You got some great advice on how to handle things. Even if you are not there, having a cell phone with him will make it just as if you are. He can call for advice at any time. As for his bag, when we took my son on roller coasters, the attendants who help people on and off the ride were kind enough to hold it for us...perhaps your son can do that? As for your #1...do you have a Calorie King book yet? It lists almost every food...and their carb counts, including carnival/amusement park type foods. And, as another poster said, you can both think together ahead of time about what he might eat...and look it up online or wherever you get your carb counts ahead of time.

    I would certainly talk to whoever is chaperoning to let him/her know the situation. A D emergency is highly unlikely...especially if you ask your son to check his BG very frequently (hourly?) and check in with you. If he has the choice between that and not going...I'm guessing he'll be willing to check.;) Let him know you want him to have his independence and you are trusting him to keep in touch...and that how he cooperates with that will have an impact on your willingness to trust him in the future.;)

    Good luck!
     
    Last edited: Oct 3, 2012
  8. MomofSweetOne

    MomofSweetOne Approved members

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    My daughter is 13, and we're two years into this. In August I went along on a camping trip to manage the nights. I stayed away from her during the day, but I think it was a relief to her to know I was near if she needed me. D is huge, and the kids feel the weight far more than they want to. While we don't want to curb their independence, some of the best advice given to me recently by two adult T1s is to not push her into more than she's ready for.

    I'd say go along and meet up as much as necessary.
     
  9. MomofSweetOne

    MomofSweetOne Approved members

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    I just wanted to add that each experience you do, you and he will gain knowledge of how your son's body responds to different circumstances and have greater confidence for the next time. In the beginning, it doesn't look like much makes sense, but the longer you do it and read and research, the more you begin see patterns that help with sanity. Excitement makes my daughter run lower; in activity makes her higher. Put those together, and in our case, the road trip to other places has beautiful in-range BGs with low spikes while eating despite the inactivity. For the trip home, she needs more insulin. I've found a pattern! We're two years in now, and life is starting to shift to autopilot at times. The constant thinking through all scenarios sometimes just comes with an automatic plan. It gives me hope that my daughter won't have to overthink all variables as much through life as we've needed to for the learning curve.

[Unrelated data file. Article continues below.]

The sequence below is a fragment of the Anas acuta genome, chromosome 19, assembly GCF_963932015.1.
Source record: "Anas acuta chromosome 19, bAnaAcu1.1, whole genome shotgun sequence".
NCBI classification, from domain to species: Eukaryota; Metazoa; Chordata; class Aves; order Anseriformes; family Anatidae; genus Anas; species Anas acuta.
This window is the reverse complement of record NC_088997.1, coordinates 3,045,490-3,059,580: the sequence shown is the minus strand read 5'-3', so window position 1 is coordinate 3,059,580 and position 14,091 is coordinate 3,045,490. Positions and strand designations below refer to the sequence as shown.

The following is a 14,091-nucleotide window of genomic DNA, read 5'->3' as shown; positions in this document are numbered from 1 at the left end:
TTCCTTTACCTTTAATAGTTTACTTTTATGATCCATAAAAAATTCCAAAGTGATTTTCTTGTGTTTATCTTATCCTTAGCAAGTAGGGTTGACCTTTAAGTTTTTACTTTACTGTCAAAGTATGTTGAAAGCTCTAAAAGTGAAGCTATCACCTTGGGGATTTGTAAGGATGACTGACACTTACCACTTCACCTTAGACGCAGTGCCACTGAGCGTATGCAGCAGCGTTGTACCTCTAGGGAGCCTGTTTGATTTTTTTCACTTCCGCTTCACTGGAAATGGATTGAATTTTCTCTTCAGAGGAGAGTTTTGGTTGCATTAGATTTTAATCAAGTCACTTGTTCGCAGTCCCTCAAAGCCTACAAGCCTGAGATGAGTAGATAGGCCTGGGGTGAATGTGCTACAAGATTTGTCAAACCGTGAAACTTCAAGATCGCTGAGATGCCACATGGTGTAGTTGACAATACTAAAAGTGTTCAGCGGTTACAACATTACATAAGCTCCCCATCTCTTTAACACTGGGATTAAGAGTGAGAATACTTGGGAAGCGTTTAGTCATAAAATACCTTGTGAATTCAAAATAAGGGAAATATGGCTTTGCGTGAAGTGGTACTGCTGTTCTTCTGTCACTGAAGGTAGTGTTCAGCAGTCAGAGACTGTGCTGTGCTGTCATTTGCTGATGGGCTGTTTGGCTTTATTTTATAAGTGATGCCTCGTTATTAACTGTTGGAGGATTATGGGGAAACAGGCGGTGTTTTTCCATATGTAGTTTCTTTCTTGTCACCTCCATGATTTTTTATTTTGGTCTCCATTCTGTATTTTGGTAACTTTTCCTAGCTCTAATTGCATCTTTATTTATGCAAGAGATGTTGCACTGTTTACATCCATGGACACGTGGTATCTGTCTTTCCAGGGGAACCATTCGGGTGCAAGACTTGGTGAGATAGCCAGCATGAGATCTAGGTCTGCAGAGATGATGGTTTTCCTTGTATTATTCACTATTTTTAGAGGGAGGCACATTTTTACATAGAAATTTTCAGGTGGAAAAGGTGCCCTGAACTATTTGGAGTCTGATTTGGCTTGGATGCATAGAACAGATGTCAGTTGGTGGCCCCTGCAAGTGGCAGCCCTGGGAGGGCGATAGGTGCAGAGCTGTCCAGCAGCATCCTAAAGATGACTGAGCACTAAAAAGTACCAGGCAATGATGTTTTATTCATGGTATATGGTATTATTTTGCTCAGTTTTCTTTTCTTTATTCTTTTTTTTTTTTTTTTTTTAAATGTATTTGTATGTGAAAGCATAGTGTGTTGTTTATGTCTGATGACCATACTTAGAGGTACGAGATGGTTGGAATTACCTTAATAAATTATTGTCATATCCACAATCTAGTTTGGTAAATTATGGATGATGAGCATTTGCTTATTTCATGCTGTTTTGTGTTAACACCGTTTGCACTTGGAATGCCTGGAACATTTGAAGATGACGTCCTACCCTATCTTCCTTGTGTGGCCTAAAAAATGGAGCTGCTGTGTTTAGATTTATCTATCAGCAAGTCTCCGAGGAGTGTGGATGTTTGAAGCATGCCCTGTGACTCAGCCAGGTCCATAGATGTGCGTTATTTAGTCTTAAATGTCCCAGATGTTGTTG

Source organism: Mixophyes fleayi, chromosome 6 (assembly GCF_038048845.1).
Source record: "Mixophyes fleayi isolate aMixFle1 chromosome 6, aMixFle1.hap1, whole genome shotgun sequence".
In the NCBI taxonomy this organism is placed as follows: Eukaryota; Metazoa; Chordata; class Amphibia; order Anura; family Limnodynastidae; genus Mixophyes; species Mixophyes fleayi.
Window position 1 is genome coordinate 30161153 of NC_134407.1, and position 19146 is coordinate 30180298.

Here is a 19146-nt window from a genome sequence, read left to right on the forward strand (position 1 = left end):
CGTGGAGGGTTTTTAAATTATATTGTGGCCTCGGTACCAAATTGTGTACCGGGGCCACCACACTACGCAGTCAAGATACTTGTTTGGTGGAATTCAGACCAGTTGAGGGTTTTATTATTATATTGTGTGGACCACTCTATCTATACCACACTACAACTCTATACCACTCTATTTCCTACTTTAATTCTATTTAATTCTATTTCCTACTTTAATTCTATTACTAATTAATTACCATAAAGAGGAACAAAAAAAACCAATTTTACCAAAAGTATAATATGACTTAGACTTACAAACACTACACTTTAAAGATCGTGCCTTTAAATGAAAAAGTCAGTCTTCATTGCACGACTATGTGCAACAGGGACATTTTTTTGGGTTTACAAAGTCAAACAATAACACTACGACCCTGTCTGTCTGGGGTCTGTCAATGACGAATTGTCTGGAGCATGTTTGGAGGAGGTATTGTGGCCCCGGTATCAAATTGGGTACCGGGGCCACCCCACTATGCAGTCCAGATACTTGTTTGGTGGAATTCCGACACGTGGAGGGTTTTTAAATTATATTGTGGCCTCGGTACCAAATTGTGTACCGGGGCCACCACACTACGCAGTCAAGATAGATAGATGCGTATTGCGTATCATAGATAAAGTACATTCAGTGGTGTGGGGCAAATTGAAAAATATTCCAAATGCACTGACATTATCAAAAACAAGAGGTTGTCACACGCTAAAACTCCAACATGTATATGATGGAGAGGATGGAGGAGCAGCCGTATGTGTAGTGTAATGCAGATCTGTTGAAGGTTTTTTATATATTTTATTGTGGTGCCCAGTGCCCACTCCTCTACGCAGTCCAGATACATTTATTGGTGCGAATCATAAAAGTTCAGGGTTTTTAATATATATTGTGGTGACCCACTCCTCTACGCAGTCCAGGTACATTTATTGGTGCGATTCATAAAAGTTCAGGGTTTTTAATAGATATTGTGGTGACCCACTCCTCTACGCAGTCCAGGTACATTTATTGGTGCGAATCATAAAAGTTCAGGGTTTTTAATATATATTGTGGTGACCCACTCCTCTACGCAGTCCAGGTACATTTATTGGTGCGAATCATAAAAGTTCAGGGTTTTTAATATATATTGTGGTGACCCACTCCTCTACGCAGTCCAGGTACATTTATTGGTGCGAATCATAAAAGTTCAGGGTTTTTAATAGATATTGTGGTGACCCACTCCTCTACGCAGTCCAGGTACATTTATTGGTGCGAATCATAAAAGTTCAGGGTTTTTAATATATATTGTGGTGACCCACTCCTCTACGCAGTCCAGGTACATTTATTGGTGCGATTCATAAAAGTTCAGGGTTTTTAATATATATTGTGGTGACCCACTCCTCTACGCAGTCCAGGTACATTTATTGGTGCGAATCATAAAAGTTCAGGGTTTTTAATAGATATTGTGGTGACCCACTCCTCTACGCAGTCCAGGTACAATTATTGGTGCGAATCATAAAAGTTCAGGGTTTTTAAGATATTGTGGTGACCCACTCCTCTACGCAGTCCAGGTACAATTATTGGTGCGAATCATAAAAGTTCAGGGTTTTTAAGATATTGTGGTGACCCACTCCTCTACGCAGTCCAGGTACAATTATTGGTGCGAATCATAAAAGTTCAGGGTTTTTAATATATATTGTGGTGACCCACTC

10. jennylee

    jennylee New Member

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    He is most likely just as nervous as you. You absolutely have to let him go. Whatever he did before, he needs to do now. Never use diabetes as a reason to not let him do things- it will back fire. He needs to know it will take extra planning, but it is ALL do-able!.:)

    This is a new diagnosis. Too new to let him go for 12 hours alone. Be a chaperone for sure. Someone has to chaperone! Hang back or better yet text every 1.5- 2 hours to check his BG or when he is going to eat. ~ then meet up. You will find yourself behind the scenes pre- planning and covering all your bases just for the simplest of activities. Its okay. You will be silently finding ways to be 'there' as back up and checking in. I would go as far as to say, this first year you will be where he is. I remember sitting in my car at diff. events. Then calling or going in real quick to make sure he was on track and then back to the car. Teen years will be tough, but until he has proven that he knows how to handle many difficult situations, there would be no way I would send him off. Heck, you are still learning- use that as your excuse when he protests to you going to six flags!


    Tips:
    1. If he pumps, wrap it in Glade Press and Seal. You can see thru it, and it will protect it from water. Use an alcohol wipe to get residue off when you get home. Know that sweat and water could = site coming off. Pack an extra. always. He can keep a backpack with the stuff he might need in the car and not have to lug it around. Or rent a locker.

    2. Choose clothing that has cargo pockets,( but not where items will fall out) for the items he needs to have on him. Or order a Spibelt. They have a diabetic one with a hole for the pump tubing, you will need that eventually if not already on pump. You will be buying clothing with these considerations- deep pockets. The Spibelt fits snug to body and is inconspicuous. My teen son will use it.

    3. The Calorie Counter app has all kinds of foods and carb counts. Love it, learn how to use it. If you or he does not have a smart phone, photo copy the carnival/stadium food pages from the Calorie King Book. Shrink it to fit in his pocket. This was a life saver when we were learning how to carb count. Also copy pages of other foods he normally gets there. Make sure to include fountain pop- he needs to learn that 1 can of all sugar pop averages 44 carbs. He should be able to visualize 1 can of pop in a cup with ice, and give insulin accordingly.